Christian law did not allow marriage between Armenians and Greeks. However, we found out some records relating to the marriage of Armenians and Greeks. These records simply say the following:

“Our vain religion does not customarily allow the marriage between Greeks and Armenians but Hanefi law allowed this kind of marriage. We have a fetwa indicating that the marriage was valid”6.

“Having reached at the age of discretion, Meryem has quitted the Greek religion and has adopted the Armenian religion. She has been married with Şehruz, who is a Greek, for three years”7.

“Gülcihan bint-i Safir living in the quarter of Sarkiyan has expressed that she and her husband have divorced8.”

“Sultan bint-i Sefer sets forth a claim to the court: ‘I have reached puberty (baliga ve akıle). I will not accept the marriage that my mother has arranged. I am putting an end to it’. However, Anasdas veled-i Simon has claimed when she married she had already reached puberty with two witnesses confirming his testimony. He expresses that he has a fetwa that says the marriage is valid9.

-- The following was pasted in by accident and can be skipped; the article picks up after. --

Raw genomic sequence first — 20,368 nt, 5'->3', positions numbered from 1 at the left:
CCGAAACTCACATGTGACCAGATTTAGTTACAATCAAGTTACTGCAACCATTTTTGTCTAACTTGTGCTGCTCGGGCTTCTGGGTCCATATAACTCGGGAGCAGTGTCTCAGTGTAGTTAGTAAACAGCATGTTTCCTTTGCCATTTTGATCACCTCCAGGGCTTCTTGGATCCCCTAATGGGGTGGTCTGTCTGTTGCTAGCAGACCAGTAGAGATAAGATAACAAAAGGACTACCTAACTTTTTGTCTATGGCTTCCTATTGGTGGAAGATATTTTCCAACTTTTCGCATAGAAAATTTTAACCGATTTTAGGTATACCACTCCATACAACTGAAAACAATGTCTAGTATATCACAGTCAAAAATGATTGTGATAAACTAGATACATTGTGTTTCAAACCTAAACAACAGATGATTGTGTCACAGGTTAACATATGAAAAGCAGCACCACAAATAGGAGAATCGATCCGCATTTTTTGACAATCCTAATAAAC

4 Mehmet Akif Erdoğru, “XVI-XVII. Yüzyılda Kayseri Zimmîleri”, I. Kayseri ve Yöresi Tarih Sempozyumu Bildirileri (11-12 Nisan), Kayseri 1996, p.74
5 55, p.93, Document: 248, 55, p.56, Document: 144; 55, p.126, Document: 334; 60, p.9, Document:30; 60, p.4, Document:12; Ertuğrul Düzdağ, Şeyhülislam Ebu Sûud Efendi Fetvaları Işığında 16. Asır Türk Hayatı, Enderun Kitabevi, İstanbul 1972., pp. 89-107
6 80, p.10, Document: 16
7 13, p.18, Document: 147
8 63; p.57, Document: 214
9 63, p.61, Document: 168

“Zanik bint-i Kirkor has become a Muslim. I have given her the name Zeynep. Zeynep is registered as a Muslim. She has married a Muslim man”10.


The conversion of Armenians to Islam who married with Muslim man has been recorded in the sicils (registers). Registering the conversion at the court must have been required, for it was essential to transfer the convert’s name from the list of zimmi taxpayers to that of Muslim. In the process, they abandoned their names and received suitable Muslim names.